This is an embarrassingly late post about a birthday cake for a birthday which happened in August. Back when August was warm and sunny--and I love everything that took place in August--my son made (and I helped) this cake for my birthday. Over the years, and especially since I've lived in Oregon, August has become a happy and glorious month to be in, and not just because it's my birthday month :) Sun, peak of produce, road trip, lazy days, crickets at nights, roasting marshmallow on the fire; that's just to name a few things that August has to offer. So yeah, this cake recipe should've been posted sometime last month; but no matter, it is still gloriously good--like the month of August in every slice.
The idea to make this cake is of course the simplicity of an icebox cake; something that my son could make with little help from me. Tastewise, the texture is smooth with lots of raspberry flavor, a little crunch from the seeds, and enough chocolaty-ness from the cookies. My family loves this and perhaps yours will do too!
Pop Art Raspberry Icebox Cake
27 Nabisco Famous Chocolate Wafer cookies
2 ounces bittersweet chocolate, melted and slightly cooled
1 envelope unflavored gelatin
3 tablespoons cold water
One 12-ounce bag frozen raspberries
3/4 cup sugar
2 cups heavy cream, chilled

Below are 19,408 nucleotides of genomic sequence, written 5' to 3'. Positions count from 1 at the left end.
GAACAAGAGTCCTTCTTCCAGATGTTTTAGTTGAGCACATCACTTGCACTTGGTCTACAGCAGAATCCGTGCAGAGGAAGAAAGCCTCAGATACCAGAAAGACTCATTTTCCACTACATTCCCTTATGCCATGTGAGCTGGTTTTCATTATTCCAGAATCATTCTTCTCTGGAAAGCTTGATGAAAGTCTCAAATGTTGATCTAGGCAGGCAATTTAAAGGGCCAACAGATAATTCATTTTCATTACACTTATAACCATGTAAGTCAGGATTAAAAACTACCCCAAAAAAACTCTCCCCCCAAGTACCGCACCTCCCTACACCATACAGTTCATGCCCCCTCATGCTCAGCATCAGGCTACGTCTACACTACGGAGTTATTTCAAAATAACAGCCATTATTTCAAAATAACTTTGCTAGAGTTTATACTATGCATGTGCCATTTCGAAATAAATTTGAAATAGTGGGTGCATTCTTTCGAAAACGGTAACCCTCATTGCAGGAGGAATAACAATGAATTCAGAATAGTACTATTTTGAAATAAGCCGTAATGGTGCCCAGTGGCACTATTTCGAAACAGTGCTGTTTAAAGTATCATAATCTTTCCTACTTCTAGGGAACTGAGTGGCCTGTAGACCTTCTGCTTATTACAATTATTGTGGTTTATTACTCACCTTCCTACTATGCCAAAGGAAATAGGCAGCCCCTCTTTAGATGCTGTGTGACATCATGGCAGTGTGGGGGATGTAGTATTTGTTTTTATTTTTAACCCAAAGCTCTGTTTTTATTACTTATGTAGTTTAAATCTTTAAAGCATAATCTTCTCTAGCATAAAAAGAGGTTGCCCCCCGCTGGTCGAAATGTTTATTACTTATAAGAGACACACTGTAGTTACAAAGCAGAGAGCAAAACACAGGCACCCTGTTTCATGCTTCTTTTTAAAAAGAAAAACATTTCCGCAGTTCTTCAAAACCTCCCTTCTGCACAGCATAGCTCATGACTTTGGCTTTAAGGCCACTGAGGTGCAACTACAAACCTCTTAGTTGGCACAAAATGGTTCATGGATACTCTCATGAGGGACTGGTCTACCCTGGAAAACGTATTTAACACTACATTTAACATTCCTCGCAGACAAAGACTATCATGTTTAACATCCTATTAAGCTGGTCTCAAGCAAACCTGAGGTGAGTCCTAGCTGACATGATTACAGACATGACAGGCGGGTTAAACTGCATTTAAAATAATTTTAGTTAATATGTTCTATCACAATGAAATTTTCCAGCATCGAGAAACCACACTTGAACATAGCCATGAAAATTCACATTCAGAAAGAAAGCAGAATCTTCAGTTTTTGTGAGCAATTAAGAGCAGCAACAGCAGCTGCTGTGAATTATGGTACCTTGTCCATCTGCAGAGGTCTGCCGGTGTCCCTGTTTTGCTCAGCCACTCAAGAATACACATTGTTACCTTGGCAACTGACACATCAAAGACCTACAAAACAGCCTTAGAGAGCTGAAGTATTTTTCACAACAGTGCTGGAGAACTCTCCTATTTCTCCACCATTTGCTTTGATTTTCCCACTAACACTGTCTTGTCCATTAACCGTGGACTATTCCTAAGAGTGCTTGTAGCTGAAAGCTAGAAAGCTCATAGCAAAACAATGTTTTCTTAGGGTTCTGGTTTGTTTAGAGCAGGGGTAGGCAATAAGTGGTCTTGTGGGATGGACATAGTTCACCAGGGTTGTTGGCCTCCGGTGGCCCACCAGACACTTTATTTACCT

2 tablespoons framboise (raspberry liqueur)--optional
1 teaspoon vanilla extract
Line a 9 1/2 x 4 x 3-inch loaf pan with plastic wrap, making sure the wrap is tucked into all the corners and there is at least 1 inch overhanging the top of the pan on all sides. Working with one cookie at a time, spread the more rounded side of 9 of the wafer cookies with a thin layer of melted chocolate and place 3 of them, chocolate side down, on the bottom of the pan. Place another 3 cookies against each long side of the pan, chocolate-coated sides facing the pan. Place the pan in the freezer.
Sprinkle the gelatin over the cold water in a small bowl and let soften for 2 minutes.
Combine the raspberries and sugar in a medium-size heavy saucepan and cook over medium-low heat, stirring a few times, until the sugar dissolves and the mixture is warm to the touch. Stir in the gelatin mixture. Let cool to room temperature, stirring occasionally.
Combine the heavy cream, framboise (if using), and vanilla in a large bowl and using an electric mixer, whip until stiff peaks form. Gently fold in the cooled rapsberry mixture, taking care not to deflate the cream.
Remove the pan from the freezer. Pour all but one-fourth of the mousse into the pan. Smooth the top with a rubber spatula. Insert the remaining 18 wafers into the mousse, arranging them vertically in three rows of six so they are lined up with the chocolate wafers on the sides of the pan. Spread the remaining mousse over the wafers and smooth with the spatula. The pan should be full to the top. Cover with plastic wrap and freeze until completely set, at least overnight and up to 1 week.
To unmold, gently tug the plastic wrap that lines the pan to loosen the cake. Place a serving platter over the pan and turn over. Gently tap to release. Carefully peel the plastic from the cake. Cut into slices and serve immediately.
Source: Icebox Desserts by Lauren Chattman